REO: Real estate (bank-) owned properties. Short Sale: When the seller‘s lender accepts less than the amount owed to release the mortgage in a sales transaction.

Title: The evidence to the right to or ownership in property. In the case of real estate, the documentary evidence of ownership is the title deed, which specifies in whom the legal state is vested and the history of ownership and transfers. Title may be acquired through purchase, inheritance, devise, gift or through the foreclosure of a mortgage.

Underwriting: The process of evaluating a loan application to determine the risk involved for the lender.  It involves an analysis of the borrower‘s creditworthiness and the quality of the property itself.

VA Loan: Loans administered by the Department of Veteran Affairs for Americans who have served in the armed forces.

About the author: Wendy Ceccherelli is the volunteer membership coordinator for REAPS.  She has been a fulltime real estate investor for the past five years and is the designated real estate broker for Home Land Investment Properties, Inc.  Prior to her career in real estate, she spent twenty-five years as a government arts funder.  I welcome your feedback. More information on a variety of real estate topics may be found at www.HomeLandSeattle.com.  I can be reached at [email protected]

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Gone are the days of overpaying for a property only to see it appreciate and realize a profit at closing thirty days later.  Nowadays, overpaying can mean cutting your profits by thousands…  sometimes without even knowing it!  What is an escalation clause? In short, an escalation clause is an addendum to an offer to purchase a property. It gives permission to increase your offer to an amount you specify in increments you also set forth in the event another offer exceeds yours.  In the current recession, you can harness the strategy behind escalation clauses to increase your profits, while helping to keep from overpaying for a property.

Here‘s an example:

A house priced at $360,000 suddenly drops to $300,000. After seeing the house, you decide it‘s a deal and begin writing up an offer. Persons B and C are also writing up offers. All persons know there will be multiple offers. All offers will be reviewed together. Sound familiar?

So… how much should you offer?
This situation is actually a common-value auction. Here, each person can only estimate the true value of the house; all they know is their own valuation of the property. If each person knew exactly how much the house was really worth, no one would offer any more than that amount, and a multiple-offer situation would never occur in real estate.

Let‘s say individual valuations are as follows:
YOU (Person A): $340,000
Person B: $310,000
Person C: $325,000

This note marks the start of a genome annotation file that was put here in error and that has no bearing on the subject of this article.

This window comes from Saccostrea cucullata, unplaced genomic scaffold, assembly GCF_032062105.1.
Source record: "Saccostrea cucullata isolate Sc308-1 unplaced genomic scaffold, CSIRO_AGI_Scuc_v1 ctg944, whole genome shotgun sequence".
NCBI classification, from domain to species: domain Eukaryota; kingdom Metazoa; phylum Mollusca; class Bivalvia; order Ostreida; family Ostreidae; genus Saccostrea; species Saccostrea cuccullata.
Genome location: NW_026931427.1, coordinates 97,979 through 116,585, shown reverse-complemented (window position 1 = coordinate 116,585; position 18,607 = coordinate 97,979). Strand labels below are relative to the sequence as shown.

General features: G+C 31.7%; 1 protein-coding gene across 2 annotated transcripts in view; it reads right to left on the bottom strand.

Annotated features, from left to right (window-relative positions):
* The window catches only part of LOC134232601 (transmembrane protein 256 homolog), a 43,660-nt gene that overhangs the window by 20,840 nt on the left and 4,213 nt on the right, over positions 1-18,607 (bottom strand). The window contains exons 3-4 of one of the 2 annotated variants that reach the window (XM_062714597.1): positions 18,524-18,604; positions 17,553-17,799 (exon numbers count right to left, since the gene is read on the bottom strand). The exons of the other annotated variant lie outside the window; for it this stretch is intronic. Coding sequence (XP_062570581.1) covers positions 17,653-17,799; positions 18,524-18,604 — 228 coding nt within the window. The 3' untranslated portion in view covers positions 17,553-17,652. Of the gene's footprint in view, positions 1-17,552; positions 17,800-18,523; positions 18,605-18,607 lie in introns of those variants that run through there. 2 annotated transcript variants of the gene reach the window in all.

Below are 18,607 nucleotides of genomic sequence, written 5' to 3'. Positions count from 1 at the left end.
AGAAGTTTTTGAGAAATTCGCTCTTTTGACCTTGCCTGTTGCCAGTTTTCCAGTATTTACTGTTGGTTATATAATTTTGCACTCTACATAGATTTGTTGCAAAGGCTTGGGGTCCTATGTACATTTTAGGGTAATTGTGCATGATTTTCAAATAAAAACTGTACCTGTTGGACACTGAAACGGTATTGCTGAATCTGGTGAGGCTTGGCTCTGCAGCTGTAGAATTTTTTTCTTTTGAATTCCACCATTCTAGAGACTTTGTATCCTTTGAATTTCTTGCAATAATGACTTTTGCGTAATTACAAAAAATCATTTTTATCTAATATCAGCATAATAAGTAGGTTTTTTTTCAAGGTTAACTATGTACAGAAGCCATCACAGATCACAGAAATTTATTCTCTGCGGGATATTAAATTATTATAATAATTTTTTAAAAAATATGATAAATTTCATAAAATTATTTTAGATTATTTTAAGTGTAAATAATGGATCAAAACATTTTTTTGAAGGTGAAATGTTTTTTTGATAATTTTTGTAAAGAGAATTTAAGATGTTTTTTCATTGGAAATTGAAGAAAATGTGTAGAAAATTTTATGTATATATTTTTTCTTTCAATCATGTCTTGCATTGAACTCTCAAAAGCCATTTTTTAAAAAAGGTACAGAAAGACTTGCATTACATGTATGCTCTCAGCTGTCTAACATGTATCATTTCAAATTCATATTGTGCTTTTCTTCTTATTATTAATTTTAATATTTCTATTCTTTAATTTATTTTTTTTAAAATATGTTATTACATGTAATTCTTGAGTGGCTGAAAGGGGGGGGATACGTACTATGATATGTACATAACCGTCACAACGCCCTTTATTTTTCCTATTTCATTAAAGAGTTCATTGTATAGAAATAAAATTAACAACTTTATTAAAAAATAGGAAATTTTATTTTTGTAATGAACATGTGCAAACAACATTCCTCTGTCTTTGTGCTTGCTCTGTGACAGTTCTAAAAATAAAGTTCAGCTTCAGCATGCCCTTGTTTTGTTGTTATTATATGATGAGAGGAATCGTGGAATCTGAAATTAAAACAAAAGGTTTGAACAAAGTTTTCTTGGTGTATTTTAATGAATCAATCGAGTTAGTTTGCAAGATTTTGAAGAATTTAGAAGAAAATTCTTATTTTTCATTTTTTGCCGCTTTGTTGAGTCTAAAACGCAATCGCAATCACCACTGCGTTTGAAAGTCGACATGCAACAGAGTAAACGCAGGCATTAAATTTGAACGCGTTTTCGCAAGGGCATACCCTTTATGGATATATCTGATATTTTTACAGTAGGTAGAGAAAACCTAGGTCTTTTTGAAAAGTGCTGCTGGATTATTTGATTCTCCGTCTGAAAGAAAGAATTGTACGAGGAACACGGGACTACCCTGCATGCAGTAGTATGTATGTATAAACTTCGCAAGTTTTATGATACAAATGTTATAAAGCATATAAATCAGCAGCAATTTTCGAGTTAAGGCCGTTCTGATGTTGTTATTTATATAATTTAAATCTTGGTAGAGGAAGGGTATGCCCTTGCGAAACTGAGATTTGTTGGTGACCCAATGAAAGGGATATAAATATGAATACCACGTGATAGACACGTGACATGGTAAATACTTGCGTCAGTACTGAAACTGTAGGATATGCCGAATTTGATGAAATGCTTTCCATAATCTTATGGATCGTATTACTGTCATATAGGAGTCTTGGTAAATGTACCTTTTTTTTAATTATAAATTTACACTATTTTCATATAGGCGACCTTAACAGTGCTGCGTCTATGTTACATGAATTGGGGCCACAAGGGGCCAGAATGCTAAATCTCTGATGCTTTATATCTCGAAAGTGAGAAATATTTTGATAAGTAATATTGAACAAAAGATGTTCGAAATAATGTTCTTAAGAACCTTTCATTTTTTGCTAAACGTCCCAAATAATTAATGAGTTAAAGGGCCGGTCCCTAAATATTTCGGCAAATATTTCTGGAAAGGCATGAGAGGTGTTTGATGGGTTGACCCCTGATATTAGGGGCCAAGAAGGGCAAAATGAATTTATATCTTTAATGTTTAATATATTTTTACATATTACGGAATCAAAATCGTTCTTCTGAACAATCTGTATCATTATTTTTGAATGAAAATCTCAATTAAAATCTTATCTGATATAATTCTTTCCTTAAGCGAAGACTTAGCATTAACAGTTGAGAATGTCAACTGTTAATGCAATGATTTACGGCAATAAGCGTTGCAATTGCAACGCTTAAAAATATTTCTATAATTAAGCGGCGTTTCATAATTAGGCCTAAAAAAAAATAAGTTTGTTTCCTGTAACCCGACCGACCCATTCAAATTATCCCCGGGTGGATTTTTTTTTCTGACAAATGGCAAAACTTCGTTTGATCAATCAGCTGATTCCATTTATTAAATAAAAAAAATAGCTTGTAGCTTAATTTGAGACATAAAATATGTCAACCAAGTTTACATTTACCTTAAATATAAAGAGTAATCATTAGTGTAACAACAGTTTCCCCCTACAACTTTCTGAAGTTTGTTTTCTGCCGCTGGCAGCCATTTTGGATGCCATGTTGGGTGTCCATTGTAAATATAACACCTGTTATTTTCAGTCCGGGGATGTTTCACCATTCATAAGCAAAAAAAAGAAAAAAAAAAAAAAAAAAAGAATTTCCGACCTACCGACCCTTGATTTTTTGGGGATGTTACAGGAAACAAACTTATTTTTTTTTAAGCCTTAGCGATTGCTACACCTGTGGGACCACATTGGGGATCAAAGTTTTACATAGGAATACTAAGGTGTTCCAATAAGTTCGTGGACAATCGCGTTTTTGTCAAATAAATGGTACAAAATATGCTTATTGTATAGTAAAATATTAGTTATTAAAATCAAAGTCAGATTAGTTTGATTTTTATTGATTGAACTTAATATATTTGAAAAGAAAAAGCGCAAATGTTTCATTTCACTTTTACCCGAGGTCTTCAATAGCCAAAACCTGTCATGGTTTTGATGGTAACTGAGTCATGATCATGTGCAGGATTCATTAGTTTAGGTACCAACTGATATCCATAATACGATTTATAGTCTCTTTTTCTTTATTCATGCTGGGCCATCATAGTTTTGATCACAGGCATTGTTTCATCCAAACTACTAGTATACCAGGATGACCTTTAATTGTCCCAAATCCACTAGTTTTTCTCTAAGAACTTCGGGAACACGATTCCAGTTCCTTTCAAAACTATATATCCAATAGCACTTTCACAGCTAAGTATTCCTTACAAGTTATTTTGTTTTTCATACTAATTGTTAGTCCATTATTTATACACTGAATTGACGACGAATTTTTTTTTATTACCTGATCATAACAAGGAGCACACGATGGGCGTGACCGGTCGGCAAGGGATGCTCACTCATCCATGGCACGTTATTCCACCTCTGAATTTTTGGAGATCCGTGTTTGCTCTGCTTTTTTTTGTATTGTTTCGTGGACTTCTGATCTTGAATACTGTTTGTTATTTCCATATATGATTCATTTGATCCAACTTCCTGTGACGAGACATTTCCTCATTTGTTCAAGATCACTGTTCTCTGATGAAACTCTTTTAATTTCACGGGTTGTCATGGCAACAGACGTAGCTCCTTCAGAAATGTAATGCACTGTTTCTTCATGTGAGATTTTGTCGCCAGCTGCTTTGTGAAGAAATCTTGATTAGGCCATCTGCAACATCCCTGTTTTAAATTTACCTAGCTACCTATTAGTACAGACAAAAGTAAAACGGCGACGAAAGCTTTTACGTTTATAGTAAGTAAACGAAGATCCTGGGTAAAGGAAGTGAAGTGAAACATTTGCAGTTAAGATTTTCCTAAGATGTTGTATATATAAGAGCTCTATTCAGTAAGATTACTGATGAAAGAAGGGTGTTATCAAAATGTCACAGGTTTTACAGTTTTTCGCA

If each person makes an offer equal to what they believe the house is worth, you would end up overpaying by $15,000. Instead, you can avoid the ?winner‘s curse? by asking a fundamental question:  If no other offer will be higher than mine, how much should I offer if I think this house is worth $340,000?

It is advantageous for you to “shade” your offer to avoid overpaying. Since you can never know how much B and C value this house, you must assume you value the house the most. If you don‘t, you are likely to overpay.  You can always write up an offer for $300,000. After all, an offer like that would be immediately rejected by the seller, and it is far below what you think the house is worth.  To “shade” by this much is not necessary, especially if you believe Persons B and C value the property over asking price.

By using an escalation clause in your offer, you can offer $300,000 and automatically raise your offer by specified increments (let‘s say $1,000) until you reach your valuation of $340,000.  This ensures you do not overpay.  In this scenario, you would actually have bought the house for $326,000, thereby making $14,000! You won, and you won big.

You‘re probably wondering, “Sure, but what if someone else ends up offering more?  I‘ll lose the deal!”  That will happen… a lot.  In fact, it is not likely that you will have the highest valuation. More often than not, your offer will not be accepted in a multiple offer scenario. But remember, your valuation is the maximum amount you should be willing to pay.  Convincing yourself to pay more than your valuation means you may win the deal, but you will end up paying the very most to get it. Not a great feeling is it?
Not all real estate deals involve multiple offers, but by using escalation clauses to “shade” your offers and keep you from overpaying for a property is a great strategy when faced with such a scenario.

Happy strategic investing!

Elsie Huxtable is a Partner with Pacific Investment Partners in Seattle. PIP purchases fixer houses, assignments, and other debt instruments in King and Snohomish counties.  She is also a Realtor with Keller Williams, exclusively representing investors in strategic buying and aggressively selling their rehab projects. To learn more, visit www.pip-seattle.com.